Although it is clear that Jones's claim was decided as a matter of substantive law, by which we mean the law that "creates, defines, and regulates rights," Black's Law Dictionary 1429 (6th ed. 1990), and not as a matter of procedural law, by which we mean the law that "prescribes [a] method of enforcing rights or obtaining redress for their invasion," id. at 1203, the respondents also argue that Jones has procedurally defaulted this claim because he raised a different substantive issue on appeal than he alleged in his habeas petition. We must examine the nature of the substantive issue that was presented to the Missouri Court of Appeals to determine whether it was an issue of federal law or state law because "it is a well-established principle of federalism that a state decision resting on an adequate foundation of state substantive law is immune from review in the federal courts." Wainwright, 433 U.S. at 81, 97 S.Ct. at 2503.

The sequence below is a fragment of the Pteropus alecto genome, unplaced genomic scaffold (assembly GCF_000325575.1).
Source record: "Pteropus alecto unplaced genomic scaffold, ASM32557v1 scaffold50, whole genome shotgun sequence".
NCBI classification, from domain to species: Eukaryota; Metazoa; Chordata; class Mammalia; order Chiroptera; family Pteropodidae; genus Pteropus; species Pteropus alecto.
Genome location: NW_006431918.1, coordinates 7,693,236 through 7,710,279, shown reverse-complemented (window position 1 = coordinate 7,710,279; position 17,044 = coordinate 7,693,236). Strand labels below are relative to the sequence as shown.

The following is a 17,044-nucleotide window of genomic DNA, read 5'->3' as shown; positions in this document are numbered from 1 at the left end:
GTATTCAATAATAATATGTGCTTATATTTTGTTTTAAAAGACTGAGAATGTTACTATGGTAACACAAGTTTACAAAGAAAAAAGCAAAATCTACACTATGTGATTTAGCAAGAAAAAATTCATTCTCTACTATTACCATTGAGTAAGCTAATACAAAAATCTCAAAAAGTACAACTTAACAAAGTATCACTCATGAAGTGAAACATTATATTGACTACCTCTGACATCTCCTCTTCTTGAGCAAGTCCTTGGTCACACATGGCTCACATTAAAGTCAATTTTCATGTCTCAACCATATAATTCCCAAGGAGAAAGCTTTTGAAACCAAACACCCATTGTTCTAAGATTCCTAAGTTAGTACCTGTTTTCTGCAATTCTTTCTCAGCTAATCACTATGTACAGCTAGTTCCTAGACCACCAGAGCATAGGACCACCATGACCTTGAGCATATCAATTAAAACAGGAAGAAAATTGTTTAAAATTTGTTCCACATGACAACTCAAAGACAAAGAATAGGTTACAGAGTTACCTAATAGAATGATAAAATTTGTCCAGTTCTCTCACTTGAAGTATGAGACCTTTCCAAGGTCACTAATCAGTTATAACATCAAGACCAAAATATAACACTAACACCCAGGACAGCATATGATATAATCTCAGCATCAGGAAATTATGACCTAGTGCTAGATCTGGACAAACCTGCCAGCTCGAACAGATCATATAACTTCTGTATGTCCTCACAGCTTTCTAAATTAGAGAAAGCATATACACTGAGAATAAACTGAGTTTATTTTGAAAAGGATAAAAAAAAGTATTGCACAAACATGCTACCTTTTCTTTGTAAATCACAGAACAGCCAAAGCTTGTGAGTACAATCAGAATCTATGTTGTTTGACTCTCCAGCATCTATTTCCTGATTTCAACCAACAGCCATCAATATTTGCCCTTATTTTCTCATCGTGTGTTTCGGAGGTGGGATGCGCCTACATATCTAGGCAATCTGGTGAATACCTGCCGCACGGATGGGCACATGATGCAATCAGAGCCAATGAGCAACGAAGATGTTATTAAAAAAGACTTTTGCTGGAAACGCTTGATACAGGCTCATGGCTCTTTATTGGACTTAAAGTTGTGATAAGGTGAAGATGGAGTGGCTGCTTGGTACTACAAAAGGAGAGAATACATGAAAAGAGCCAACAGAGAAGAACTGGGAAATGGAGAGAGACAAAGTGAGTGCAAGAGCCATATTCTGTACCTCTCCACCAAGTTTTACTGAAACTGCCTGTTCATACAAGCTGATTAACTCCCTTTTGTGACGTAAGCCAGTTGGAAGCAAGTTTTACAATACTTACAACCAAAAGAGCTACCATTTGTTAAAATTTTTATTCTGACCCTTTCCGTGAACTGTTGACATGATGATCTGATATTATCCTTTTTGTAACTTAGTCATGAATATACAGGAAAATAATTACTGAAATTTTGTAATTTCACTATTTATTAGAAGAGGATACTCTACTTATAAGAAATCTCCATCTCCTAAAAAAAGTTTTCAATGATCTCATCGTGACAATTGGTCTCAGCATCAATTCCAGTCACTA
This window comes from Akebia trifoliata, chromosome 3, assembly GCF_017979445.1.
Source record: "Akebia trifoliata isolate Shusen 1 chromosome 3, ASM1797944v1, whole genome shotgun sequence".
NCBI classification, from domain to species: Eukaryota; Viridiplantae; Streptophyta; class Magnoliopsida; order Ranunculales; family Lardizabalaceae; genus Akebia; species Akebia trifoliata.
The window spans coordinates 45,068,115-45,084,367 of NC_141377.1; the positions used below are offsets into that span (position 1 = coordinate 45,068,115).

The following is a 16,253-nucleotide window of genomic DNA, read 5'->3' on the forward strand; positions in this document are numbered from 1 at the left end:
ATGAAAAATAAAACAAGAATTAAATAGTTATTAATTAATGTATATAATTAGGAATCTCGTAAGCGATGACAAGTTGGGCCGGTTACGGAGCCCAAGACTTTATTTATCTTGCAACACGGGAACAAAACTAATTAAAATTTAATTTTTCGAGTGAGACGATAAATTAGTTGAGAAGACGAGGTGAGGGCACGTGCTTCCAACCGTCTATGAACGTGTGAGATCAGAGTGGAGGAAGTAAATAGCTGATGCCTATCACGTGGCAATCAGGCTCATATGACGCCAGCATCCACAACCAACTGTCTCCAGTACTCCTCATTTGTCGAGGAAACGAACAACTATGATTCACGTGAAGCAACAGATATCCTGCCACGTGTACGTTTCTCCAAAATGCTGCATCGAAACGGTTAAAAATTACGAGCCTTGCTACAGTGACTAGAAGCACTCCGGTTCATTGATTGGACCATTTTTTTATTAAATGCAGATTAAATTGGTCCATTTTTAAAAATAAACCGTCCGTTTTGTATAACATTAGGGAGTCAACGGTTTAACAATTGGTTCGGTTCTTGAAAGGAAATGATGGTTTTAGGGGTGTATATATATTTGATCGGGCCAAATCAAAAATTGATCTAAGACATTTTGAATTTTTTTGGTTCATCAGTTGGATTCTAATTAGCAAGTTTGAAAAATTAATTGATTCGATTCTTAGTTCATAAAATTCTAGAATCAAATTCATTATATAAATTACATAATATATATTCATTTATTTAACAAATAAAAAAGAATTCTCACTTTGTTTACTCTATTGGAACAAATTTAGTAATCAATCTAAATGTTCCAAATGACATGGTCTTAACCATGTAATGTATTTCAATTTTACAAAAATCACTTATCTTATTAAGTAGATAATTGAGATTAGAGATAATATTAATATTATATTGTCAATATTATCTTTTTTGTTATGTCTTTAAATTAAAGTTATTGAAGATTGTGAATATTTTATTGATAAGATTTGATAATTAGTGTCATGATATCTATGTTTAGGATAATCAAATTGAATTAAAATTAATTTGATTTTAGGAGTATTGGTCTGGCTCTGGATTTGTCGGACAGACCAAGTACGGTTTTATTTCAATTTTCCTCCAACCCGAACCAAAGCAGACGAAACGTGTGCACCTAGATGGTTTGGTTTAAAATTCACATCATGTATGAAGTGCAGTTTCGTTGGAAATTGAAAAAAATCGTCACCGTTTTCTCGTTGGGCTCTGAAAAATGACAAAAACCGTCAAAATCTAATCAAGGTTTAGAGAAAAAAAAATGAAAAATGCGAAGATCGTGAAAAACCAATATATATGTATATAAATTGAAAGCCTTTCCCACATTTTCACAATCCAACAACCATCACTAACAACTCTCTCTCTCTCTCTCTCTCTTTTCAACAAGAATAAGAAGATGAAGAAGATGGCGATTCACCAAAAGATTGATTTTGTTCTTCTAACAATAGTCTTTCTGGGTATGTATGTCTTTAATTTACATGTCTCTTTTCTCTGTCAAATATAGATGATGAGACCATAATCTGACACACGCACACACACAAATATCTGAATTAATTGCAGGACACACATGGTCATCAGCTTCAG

A "habeas petitioner must have 'fairly presented' to the state courts the 'substance' of his federal habeas corpus claim." Anderson v. Harless, 459 U.S. 4, 6, 103 S.Ct. 276, 277, 74 L.Ed.2d 3 (1982) (quoting Picard v. Connor, 404 U.S. 270, 275, 277-78, 92 S.Ct. 509, 512, 513-14, 30 L.Ed.2d 438 (1971)). To "fairly present" his claim, the petitioner must present the same facts and legal theories to the state court that he later presents to the federal courts. This allows the state court to apply the controlling legal principles to the facts that constitute the federal claim. See Rust v. Hopkins, 984 F.2d 1486, 1491 (8th Cir.), cert. denied, --- U.S. ----, 113 S.Ct. 2950, 124 L.Ed.2d 697 (1993); Cox v. Lockhart, 970 F.2d 448, 453-54 (8th Cir.1992). The federal legal theory or theories must plainly appear on the face of the petitioner's state-court briefs. See McDougald v. Lockhart, 942 F.2d 508, 510 (8th Cir.1991) ("Explicit citation to the Constitution or to a federal case is necessary for fair presentation of a constitutional claim in state court."); Thomas v. Wyrick, 622 F.2d 411, 413 (8th Cir.1980) (holding that petitioner failed to present federal claim to state courts because state-court brief was "without citation to any provision of the Federal Constitution or to any federal case").